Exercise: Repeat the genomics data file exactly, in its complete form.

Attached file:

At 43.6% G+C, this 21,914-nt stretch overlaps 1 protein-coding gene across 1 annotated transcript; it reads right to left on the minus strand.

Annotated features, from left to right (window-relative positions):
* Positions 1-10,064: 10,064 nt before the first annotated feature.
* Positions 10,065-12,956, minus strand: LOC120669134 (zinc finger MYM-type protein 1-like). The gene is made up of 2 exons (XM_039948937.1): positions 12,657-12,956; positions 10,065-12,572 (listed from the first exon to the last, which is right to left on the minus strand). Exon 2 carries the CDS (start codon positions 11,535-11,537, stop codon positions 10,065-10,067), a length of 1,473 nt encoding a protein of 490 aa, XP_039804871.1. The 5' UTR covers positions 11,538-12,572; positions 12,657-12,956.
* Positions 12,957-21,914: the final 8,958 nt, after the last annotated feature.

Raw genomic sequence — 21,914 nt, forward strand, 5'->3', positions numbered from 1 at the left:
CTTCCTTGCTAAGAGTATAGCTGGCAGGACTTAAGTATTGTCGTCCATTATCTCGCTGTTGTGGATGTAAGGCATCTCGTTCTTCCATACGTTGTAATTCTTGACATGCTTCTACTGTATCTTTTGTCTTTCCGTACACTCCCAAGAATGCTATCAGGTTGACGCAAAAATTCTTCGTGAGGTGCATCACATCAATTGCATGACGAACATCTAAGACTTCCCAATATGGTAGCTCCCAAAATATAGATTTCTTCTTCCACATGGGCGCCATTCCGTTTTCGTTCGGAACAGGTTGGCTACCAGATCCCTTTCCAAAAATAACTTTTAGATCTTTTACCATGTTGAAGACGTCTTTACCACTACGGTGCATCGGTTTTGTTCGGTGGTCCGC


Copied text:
At 43.6% G+C, this 21,914-nt stretch overlaps 1 protein-coding gene across 1 annotated transcript; it reads right to left on the minus strand.

Annotated features, from left to right (window-relative positions):
* Positions 1-10,064: 10,064 nt before the first annotated feature.
* Positions 10,065-12,956, minus strand: LOC120669134 (zinc finger MYM-type protein 1-like). The gene is made up of 2 exons (XM_039948937.1): positions 12,657-12,956; positions 10,065-12,572 (listed from the first exon to the last, which is right to left on the minus strand). Exon 2 carries the CDS (start codon positions 11,535-11,537, stop codon positions 10,065-10,067), a length of 1,473 nt encoding a protein of 490 aa, XP_039804871.1. The 5' UTR covers positions 11,538-12,572; positions 12,657-12,956.
* Positions 12,957-21,914: the final 8,958 nt, after the last annotated feature.

Raw genomic sequence — 21,914 nt, forward strand, 5'->3', positions numbered from 1 at the left:
CTTCCTTGCTAAGAGTATAGCTGGCAGGACTTAAGTATTGTCGTCCATTATCTCGCTGTTGTGGATGTAAGGCATCTCGTTCTTCCATACGTTGTAATTCTTGACATGCTTCTACTGTATCTTTTGTCTTTCCGTACACTCCCAAGAATGCTATCAGGTTGACGCAAAAATTCTTCGTGAGGTGCATCACATCAATTGCATGACGAACATCTAAGACTTCCCAATATGGTAGCTCCCAAAATATAGATTTCTTCTTCCACATGGGCGCCATTCCGTTTTCGTTCGGAACAGGTTGGCTACCAGATCCCTTTCCAAAAATAACTTTTAGATCTTTTACCATGTTGAAGACGTCTTTACCACTACGGTGCATCGGTTTTGTTCGGTGGTCCGC